Jon Stewart appears on Fox News with 9/11 first responders — who shame GOP for blocking funds
Comedian Jon Stewart speaks to Fox News' Shepard Smith. Image via screengrab.

In an interview with Fox News' Shep Smith, comedian Jon Stewart struck a serious note when discussing his crusade to get better aid programs for 9/11 first responders.

Smith noted that Stewart's push to pass legislation benefitting first responders has taken a new turn now that much of the initial laws he helped pass are slated to run out.

The comedian acknowledged his role in the push, but said that his fellow guests — first responders John Field and Richard Alice — were "the boots on the ground" to get the legislation passed.

"John has been to Congress hundreds of times," Stewart said of Field, who responded that he'd gone to Capitol Hill 257 times.

"As the [9/11 Victim Compensation Fund] comes up in 2020, we're just trying to get ahead of it to let people know that there's still time to sign up for the program," Stewart said, adding that it will soon run out of money.

The host noted that "when the bill was introduced in 2010 that made the funding possible, there was resistance to it."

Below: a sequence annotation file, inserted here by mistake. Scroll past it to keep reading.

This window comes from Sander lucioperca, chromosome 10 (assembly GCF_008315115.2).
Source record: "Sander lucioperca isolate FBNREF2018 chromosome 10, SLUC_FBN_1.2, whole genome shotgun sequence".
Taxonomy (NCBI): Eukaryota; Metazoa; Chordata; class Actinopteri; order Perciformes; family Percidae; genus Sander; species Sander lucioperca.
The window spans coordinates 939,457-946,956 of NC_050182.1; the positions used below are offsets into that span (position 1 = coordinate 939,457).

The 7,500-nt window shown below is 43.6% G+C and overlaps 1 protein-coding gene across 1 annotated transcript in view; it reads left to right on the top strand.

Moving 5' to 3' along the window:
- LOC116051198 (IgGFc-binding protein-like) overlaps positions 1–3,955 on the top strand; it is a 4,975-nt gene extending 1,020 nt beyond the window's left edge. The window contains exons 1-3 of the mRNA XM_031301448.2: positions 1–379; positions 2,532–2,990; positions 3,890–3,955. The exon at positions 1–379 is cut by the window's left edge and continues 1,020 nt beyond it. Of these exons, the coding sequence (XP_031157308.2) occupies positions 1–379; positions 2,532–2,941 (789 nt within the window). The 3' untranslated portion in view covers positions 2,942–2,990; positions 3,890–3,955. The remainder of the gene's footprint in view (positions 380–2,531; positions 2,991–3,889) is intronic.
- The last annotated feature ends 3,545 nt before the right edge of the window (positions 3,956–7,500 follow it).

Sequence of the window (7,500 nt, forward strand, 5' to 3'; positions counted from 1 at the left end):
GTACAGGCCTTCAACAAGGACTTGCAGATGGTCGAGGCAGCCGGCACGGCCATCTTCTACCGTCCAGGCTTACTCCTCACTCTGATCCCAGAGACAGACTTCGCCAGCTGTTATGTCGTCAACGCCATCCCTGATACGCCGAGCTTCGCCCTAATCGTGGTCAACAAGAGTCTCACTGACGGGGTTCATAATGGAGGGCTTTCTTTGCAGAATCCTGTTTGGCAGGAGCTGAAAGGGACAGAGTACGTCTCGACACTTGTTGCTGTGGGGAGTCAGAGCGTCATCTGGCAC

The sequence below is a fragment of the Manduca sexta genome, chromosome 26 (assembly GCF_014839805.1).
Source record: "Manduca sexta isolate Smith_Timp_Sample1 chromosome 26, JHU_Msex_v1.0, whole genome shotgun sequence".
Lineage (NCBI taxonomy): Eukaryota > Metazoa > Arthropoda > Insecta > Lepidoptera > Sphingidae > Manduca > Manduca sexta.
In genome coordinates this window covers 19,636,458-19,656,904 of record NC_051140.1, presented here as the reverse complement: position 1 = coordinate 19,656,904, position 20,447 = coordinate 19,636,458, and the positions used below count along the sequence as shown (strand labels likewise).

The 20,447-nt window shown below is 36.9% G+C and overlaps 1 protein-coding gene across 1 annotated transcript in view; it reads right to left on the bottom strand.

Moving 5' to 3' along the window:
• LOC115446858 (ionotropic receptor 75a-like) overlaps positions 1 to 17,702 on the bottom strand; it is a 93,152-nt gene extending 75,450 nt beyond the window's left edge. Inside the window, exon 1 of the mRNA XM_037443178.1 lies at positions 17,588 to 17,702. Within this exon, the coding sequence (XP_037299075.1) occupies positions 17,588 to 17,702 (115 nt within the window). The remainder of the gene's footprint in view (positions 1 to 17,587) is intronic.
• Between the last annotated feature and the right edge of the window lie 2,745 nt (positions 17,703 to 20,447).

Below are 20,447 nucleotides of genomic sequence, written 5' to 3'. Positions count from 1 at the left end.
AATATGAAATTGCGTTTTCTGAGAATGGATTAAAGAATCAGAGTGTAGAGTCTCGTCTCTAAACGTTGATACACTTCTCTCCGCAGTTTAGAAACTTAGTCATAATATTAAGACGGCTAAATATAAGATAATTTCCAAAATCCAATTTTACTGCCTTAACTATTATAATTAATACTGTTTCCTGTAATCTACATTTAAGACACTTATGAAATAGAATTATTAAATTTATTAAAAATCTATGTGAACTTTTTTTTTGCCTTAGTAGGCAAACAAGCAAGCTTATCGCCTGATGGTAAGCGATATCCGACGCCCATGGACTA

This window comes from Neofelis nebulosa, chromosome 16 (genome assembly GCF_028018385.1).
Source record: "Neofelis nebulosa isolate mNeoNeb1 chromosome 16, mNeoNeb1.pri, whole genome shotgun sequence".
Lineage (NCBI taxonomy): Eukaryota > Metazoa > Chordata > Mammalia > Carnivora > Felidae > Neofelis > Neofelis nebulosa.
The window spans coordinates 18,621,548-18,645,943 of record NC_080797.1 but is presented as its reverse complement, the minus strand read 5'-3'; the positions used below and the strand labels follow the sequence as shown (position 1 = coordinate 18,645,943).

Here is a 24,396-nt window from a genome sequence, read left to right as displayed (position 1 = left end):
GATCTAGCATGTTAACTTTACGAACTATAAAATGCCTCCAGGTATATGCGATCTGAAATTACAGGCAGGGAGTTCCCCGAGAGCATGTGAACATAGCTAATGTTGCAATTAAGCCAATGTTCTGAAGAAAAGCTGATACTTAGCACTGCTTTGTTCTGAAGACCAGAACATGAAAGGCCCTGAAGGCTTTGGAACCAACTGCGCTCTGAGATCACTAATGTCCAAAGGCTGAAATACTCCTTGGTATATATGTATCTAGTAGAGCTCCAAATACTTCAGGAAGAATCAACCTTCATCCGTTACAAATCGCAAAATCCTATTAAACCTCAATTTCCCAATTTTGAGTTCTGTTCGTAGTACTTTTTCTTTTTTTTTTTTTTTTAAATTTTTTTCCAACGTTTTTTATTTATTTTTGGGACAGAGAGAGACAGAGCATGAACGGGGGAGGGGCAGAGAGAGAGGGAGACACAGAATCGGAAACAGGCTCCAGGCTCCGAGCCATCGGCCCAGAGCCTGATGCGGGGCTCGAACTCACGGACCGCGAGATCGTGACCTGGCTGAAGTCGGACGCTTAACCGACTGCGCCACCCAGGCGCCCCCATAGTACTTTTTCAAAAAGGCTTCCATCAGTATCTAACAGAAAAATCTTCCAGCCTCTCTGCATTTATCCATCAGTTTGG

"We [New Yorkers] couldn't imagine who from New York or who from America could be against funding for people that were victims of this attack," Smith said. "Turns out, a lot of them. They were playing politics by doing add-ons to bills."

The host noted that members of Congress would "tack on" unrelated issues, such as abortion and an oil import/export tax.

"Who has expressed opposition?" the host asked the first responders. "Who has said they can't be for this and why?"

Without missing a beat, Field noted that "leadership on the Republican Party has always been against" the VCF because of what it costs.

"In the beginning when we walked the halls in 2004 and 5 and 6, they said it was a New York issue," the first responder said. "Then we showed them it was a national issue. They said how are you going to pay for it? That's like the oldest trick in the book. If they want to find money, they find it."

Field described how he and other first responders ate, slept and cried in the halls of Congress — and eventually getting sick from the effects of absorbing the smoke through their noses, mouth and skin as well.

"Every September 11th, all of these elected officials still in office from when we've been fighting since 2004, they say we'll never forget 9-11," he said. "We'll always remember our heroes."

"That's B.S.," Field concluded.

Watch below, via Fox News: